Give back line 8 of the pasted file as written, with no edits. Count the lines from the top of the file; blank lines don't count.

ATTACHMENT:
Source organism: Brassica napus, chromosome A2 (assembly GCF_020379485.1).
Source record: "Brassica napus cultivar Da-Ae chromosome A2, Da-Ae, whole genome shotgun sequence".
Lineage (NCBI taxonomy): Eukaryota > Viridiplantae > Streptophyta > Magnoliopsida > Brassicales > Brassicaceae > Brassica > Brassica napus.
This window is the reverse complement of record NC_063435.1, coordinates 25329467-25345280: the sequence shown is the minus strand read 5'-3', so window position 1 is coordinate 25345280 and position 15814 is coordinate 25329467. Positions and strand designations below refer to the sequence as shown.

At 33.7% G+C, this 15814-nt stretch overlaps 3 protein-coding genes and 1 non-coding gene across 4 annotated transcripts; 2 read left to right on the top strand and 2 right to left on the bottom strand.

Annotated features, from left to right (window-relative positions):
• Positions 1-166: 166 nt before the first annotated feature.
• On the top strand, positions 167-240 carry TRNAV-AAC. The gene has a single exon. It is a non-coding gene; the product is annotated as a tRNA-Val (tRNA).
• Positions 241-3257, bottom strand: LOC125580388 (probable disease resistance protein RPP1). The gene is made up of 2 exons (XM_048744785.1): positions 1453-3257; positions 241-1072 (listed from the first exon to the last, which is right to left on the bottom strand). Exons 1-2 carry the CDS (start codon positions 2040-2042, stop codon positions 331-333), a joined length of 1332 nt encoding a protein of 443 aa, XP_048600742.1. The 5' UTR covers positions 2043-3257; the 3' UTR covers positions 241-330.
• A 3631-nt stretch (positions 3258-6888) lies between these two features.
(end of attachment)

• On the top strand, positions 167-240 carry TRNAV-AAC. The gene has a single exon. It is a non-coding gene; the product is annotated as a tRNA-Val (tRNA).